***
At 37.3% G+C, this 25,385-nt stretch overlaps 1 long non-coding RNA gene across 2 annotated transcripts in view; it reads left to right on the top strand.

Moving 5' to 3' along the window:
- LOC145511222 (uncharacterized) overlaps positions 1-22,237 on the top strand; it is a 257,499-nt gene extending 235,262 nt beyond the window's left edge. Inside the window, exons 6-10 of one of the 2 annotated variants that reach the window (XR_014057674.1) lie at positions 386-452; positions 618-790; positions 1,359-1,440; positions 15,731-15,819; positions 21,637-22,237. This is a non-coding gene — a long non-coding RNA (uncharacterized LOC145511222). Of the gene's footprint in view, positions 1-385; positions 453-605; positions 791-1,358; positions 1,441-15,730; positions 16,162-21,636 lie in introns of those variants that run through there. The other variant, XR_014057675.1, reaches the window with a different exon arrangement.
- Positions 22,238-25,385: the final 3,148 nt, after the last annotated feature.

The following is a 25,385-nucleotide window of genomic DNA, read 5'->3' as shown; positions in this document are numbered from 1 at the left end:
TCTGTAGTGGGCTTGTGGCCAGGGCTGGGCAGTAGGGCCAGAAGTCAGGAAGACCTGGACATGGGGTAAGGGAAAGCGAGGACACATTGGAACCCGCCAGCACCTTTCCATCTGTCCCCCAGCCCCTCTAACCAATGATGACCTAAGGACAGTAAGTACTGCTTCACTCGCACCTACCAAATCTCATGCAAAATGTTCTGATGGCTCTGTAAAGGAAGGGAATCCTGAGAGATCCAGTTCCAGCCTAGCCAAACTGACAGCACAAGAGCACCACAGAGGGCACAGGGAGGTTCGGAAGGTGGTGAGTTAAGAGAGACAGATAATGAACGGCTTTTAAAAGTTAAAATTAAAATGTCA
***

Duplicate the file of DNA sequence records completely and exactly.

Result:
At 37.3% G+C, this 25,385-nt stretch overlaps 1 long non-coding RNA gene across 2 annotated transcripts in view; it reads left to right on the top strand.

Moving 5' to 3' along the window:
- LOC145511222 (uncharacterized) overlaps positions 1-22,237 on the top strand; it is a 257,499-nt gene extending 235,262 nt beyond the window's left edge. Inside the window, exons 6-10 of one of the 2 annotated variants that reach the window (XR_014057674.1) lie at positions 386-452; positions 618-790; positions 1,359-1,440; positions 15,731-15,819; positions 21,637-22,237. This is a non-coding gene — a long non-coding RNA (uncharacterized LOC145511222). Of the gene's footprint in view, positions 1-385; positions 453-605; positions 791-1,358; positions 1,441-15,730; positions 16,162-21,636 lie in introns of those variants that run through there. The other variant, XR_014057675.1, reaches the window with a different exon arrangement.
- Positions 22,238-25,385: the final 3,148 nt, after the last annotated feature.

The following is a 25,385-nucleotide window of genomic DNA, read 5'->3' as shown; positions in this document are numbered from 1 at the left end:
TCTGTAGTGGGCTTGTGGCCAGGGCTGGGCAGTAGGGCCAGAAGTCAGGAAGACCTGGACATGGGGTAAGGGAAAGCGAGGACACATTGGAACCCGCCAGCACCTTTCCATCTGTCCCCCAGCCCCTCTAACCAATGATGACCTAAGGACAGTAAGTACTGCTTCACTCGCACCTACCAAATCTCATGCAAAATGTTCTGATGGCTCTGTAAAGGAAGGGAATCCTGAGAGATCCAGTTCCAGCCTAGCCAAACTGACAGCACAAGAGCACCACAGAGGGCACAGGGAGGTTCGGAAGGTGGTGAGTTAAGAGAGACAGATAATGAACGGCTTTTAAAAGTTAAAATTAAAATGTCA